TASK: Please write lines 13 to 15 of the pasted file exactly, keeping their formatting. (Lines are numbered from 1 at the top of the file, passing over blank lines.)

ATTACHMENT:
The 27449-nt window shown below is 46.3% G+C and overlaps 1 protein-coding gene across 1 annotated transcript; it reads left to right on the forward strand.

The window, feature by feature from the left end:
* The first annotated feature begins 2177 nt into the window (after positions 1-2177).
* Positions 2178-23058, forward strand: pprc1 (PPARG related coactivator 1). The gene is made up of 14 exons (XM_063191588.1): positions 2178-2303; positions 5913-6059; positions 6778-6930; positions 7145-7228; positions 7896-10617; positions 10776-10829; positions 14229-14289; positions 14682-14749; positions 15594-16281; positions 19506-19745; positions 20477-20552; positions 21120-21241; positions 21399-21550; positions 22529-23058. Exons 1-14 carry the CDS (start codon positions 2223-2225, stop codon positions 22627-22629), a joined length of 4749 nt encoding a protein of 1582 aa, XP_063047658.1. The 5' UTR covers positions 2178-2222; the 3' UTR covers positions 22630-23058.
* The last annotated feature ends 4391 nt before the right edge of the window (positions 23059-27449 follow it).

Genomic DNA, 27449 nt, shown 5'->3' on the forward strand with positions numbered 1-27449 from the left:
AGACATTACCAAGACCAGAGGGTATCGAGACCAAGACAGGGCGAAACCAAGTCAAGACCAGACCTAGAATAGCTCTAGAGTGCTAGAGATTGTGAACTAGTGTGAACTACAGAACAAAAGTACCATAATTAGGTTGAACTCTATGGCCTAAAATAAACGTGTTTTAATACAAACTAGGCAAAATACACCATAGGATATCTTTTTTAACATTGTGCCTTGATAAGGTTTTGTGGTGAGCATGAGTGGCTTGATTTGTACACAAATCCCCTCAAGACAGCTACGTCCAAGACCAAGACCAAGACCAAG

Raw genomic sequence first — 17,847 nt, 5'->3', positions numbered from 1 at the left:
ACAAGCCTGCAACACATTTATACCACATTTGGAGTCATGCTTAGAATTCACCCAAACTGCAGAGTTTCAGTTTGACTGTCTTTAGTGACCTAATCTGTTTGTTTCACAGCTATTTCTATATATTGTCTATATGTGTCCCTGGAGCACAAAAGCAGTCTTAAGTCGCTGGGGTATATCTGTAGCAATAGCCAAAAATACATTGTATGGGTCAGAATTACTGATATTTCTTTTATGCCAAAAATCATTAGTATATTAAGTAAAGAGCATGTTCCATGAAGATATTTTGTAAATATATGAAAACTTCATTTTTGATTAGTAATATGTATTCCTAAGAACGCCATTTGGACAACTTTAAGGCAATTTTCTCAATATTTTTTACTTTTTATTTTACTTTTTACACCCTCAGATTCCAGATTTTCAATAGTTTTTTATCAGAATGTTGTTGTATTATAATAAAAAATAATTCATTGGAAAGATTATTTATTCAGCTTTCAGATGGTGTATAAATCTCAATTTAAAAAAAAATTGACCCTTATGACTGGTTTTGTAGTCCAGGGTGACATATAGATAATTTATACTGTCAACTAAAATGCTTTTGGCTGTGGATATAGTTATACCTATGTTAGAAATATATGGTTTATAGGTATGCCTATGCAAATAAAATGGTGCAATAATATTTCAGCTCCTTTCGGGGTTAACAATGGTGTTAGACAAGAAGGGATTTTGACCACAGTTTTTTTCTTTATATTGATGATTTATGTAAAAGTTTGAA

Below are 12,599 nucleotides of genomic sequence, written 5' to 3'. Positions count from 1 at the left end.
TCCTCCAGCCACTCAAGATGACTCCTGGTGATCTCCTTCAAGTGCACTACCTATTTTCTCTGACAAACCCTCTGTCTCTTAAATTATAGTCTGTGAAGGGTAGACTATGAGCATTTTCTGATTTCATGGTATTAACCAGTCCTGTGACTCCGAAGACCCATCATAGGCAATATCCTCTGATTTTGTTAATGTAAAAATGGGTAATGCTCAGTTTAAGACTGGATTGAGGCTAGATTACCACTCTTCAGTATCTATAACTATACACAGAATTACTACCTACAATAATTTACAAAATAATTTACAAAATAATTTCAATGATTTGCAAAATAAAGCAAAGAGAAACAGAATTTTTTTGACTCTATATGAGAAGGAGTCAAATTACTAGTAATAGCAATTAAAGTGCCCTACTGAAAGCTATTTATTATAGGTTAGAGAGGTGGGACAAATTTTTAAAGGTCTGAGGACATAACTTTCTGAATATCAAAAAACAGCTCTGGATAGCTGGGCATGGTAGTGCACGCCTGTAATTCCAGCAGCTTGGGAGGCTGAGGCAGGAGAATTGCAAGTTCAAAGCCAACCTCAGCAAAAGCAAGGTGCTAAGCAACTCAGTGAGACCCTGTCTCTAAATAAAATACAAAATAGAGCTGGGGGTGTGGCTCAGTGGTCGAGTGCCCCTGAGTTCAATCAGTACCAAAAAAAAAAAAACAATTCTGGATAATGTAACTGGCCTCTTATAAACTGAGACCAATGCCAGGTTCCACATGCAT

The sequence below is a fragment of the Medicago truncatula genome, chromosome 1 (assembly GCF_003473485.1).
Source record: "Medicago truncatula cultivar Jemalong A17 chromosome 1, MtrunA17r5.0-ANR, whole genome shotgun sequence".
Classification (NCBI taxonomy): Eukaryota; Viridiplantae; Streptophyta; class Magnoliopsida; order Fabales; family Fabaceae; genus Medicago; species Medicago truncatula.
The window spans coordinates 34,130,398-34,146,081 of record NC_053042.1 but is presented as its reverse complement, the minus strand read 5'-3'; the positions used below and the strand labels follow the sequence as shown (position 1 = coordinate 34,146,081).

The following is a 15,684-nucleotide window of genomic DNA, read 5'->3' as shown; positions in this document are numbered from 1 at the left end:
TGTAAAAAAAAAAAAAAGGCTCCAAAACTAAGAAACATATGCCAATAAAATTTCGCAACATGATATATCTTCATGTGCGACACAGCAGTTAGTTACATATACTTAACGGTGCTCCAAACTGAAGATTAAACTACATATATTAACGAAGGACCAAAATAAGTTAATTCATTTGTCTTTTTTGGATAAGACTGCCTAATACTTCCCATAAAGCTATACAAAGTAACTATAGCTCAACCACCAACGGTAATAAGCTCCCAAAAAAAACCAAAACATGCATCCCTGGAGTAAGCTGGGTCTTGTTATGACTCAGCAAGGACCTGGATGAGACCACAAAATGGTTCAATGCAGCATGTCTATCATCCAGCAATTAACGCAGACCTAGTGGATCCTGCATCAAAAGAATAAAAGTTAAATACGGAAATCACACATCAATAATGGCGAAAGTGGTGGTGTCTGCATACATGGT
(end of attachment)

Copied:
Source record: "Medicago truncatula cultivar Jemalong A17 chromosome 1, MtrunA17r5.0-ANR, whole genome shotgun sequence".
Classification (NCBI taxonomy): Eukaryota; Viridiplantae; Streptophyta; class Magnoliopsida; order Fabales; family Fabaceae; genus Medicago; species Medicago truncatula.
The window spans coordinates 34,130,398-34,146,081 of record NC_053042.1 but is presented as its reverse complement, the minus strand read 5'-3'; the positions used below and the strand labels follow the sequence as shown (position 1 = coordinate 34,146,081).